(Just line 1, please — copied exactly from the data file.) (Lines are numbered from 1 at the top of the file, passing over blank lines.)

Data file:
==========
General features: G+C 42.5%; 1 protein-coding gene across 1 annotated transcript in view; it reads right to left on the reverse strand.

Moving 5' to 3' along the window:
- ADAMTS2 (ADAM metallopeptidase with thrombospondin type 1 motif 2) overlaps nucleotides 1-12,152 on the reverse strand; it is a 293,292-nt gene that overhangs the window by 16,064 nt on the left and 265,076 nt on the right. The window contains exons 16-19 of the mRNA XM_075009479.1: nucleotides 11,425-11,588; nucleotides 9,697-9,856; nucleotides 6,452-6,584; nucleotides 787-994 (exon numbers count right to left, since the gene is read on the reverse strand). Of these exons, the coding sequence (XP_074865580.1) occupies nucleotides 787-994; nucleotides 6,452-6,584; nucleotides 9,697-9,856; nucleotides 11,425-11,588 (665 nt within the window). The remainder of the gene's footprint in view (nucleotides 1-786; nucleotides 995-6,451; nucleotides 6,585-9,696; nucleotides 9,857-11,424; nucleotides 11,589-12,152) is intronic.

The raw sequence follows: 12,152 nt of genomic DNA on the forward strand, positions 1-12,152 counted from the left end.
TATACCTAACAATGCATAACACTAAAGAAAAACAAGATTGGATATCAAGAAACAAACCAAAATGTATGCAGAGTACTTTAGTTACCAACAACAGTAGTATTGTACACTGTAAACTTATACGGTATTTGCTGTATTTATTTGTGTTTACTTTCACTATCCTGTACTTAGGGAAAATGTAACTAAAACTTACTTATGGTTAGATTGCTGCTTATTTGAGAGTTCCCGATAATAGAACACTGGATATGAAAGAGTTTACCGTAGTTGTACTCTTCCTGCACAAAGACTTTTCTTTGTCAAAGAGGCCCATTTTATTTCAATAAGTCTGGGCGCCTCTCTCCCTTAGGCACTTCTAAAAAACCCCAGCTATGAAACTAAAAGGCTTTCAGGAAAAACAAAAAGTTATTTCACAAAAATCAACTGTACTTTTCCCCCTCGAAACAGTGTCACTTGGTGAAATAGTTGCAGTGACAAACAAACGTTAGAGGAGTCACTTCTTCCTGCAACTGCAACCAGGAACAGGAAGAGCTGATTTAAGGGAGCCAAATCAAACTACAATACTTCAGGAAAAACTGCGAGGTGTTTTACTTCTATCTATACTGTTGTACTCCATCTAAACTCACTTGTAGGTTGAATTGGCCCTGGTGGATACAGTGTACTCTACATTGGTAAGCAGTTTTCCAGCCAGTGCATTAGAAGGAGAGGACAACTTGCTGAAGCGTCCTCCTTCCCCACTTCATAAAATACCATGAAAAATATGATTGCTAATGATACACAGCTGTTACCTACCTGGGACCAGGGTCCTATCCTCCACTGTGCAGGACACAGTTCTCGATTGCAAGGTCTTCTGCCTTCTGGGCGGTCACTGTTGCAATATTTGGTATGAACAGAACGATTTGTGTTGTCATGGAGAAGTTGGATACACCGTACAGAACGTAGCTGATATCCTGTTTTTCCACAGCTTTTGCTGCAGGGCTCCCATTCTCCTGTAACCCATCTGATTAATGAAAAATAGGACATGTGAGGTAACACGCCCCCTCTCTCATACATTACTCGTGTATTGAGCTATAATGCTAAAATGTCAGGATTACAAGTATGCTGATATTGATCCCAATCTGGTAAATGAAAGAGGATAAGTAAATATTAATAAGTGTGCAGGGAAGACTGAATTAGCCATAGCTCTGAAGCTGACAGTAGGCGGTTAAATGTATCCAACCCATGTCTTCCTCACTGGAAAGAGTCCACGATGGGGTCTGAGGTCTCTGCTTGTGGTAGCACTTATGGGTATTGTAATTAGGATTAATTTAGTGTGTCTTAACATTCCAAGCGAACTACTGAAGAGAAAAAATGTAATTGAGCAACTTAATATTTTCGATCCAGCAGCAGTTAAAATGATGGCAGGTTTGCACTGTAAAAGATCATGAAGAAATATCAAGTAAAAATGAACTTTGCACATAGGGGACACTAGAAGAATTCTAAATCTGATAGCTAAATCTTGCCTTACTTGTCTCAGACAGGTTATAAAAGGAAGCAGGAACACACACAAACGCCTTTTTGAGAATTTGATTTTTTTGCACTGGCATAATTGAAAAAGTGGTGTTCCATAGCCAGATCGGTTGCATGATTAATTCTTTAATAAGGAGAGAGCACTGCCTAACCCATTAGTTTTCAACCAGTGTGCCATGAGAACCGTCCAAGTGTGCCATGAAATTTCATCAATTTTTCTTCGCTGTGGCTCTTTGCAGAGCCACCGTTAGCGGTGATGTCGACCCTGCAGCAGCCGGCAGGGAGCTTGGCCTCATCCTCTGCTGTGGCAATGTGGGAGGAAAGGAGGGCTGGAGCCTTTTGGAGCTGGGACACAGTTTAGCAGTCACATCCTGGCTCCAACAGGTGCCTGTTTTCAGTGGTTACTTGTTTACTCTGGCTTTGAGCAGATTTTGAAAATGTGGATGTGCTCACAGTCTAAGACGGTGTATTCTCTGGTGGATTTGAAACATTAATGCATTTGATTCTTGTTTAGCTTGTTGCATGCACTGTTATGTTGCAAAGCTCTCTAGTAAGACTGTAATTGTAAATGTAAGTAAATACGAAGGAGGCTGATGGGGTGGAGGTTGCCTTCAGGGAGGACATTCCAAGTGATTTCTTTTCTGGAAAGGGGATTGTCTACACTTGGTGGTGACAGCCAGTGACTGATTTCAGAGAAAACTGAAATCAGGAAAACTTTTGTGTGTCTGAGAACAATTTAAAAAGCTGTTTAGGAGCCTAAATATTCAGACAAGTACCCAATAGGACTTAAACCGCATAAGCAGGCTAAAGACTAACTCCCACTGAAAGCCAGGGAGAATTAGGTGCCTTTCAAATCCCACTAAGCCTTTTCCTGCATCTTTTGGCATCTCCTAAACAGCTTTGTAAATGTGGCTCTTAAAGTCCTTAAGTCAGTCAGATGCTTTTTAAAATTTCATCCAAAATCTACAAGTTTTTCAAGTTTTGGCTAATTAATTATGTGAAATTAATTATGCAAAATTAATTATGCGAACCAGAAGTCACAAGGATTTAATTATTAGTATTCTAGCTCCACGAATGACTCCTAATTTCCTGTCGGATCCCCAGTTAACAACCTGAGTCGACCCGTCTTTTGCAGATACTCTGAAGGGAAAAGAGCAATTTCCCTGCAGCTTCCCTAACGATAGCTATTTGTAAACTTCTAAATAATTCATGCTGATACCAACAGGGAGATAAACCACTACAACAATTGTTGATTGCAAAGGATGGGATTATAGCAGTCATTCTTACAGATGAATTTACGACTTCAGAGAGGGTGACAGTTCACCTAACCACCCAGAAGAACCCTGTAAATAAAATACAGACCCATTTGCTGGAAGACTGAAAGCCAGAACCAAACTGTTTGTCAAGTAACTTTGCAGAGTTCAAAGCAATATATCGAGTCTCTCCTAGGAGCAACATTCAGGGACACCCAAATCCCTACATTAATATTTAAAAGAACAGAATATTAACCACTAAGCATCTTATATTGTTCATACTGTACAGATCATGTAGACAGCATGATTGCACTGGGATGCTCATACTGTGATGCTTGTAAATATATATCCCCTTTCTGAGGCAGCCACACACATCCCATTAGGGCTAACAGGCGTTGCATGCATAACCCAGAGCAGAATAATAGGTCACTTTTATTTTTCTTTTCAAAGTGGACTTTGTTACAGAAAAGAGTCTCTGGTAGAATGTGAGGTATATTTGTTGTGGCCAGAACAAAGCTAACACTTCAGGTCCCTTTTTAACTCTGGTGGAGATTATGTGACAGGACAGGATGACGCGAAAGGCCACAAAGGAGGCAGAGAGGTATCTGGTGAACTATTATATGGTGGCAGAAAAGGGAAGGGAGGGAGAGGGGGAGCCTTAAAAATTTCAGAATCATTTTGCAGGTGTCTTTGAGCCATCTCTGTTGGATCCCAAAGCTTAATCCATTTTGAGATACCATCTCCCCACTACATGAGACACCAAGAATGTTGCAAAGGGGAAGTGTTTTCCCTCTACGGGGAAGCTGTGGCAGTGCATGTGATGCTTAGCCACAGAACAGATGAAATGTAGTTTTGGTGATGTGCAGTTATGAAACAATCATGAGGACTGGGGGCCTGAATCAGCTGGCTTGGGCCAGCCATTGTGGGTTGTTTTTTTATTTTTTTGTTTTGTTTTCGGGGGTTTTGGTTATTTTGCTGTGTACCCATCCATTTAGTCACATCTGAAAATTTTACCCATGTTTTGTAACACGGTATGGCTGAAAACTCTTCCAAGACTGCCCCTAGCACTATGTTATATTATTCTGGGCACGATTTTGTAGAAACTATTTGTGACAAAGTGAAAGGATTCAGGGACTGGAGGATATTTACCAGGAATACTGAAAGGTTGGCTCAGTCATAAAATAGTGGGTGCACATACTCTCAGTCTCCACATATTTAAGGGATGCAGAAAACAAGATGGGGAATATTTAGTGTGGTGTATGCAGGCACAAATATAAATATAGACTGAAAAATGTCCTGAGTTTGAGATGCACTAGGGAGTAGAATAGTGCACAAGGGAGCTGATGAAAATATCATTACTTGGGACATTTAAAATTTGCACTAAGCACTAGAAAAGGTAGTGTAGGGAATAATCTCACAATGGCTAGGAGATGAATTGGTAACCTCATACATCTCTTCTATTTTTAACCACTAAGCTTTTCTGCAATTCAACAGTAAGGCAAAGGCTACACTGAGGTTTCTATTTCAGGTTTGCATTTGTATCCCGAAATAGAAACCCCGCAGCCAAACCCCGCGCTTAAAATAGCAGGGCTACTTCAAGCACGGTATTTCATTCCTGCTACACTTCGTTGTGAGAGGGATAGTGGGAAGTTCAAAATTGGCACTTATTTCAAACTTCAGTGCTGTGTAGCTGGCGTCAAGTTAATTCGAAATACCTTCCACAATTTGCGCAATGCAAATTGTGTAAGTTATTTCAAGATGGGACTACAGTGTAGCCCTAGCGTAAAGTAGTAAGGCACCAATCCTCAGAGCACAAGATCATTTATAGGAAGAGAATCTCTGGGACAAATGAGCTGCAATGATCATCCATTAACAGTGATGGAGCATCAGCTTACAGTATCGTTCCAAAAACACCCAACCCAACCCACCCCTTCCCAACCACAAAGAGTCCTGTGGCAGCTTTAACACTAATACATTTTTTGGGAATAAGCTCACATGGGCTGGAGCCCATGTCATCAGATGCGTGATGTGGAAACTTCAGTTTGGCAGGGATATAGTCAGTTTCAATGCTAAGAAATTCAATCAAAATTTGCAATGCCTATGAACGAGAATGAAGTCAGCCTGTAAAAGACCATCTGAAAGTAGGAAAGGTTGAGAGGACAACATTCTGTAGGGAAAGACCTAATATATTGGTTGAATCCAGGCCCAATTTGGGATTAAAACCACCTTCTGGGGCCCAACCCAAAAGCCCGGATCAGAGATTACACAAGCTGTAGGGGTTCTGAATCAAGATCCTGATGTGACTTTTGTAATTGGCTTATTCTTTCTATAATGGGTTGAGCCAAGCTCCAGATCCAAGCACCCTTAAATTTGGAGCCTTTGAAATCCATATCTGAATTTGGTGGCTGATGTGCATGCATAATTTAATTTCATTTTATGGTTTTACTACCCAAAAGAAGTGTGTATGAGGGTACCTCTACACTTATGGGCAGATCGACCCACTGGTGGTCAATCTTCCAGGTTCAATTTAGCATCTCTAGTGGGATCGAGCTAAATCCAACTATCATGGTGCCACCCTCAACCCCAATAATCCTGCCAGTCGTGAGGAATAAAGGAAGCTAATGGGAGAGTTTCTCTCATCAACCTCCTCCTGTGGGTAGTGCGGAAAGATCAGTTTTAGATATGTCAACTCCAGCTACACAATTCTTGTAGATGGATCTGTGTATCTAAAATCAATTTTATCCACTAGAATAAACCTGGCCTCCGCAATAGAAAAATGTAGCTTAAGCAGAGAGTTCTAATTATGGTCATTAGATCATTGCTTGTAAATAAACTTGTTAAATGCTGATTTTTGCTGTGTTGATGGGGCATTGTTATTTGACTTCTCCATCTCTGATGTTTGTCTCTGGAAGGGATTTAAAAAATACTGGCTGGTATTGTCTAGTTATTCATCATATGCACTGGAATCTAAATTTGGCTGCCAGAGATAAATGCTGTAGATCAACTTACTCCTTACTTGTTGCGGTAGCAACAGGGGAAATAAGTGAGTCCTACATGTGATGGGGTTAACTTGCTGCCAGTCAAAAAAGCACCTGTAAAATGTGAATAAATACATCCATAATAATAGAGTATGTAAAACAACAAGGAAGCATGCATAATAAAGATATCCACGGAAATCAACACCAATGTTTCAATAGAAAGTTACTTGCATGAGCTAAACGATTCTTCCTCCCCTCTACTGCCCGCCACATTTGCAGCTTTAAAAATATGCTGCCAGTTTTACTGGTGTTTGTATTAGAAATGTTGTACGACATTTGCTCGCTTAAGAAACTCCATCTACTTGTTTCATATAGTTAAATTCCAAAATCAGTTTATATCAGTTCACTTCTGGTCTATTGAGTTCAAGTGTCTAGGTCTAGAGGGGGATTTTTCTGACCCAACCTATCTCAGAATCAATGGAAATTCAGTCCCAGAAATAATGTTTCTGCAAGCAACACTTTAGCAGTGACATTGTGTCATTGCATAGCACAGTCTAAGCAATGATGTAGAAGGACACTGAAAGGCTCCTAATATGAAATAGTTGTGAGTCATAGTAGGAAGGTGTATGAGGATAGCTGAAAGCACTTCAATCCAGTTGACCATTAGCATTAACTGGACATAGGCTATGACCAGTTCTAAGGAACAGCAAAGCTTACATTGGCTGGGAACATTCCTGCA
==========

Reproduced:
General features: G+C 42.5%; 1 protein-coding gene across 1 annotated transcript in view; it reads right to left on the reverse strand.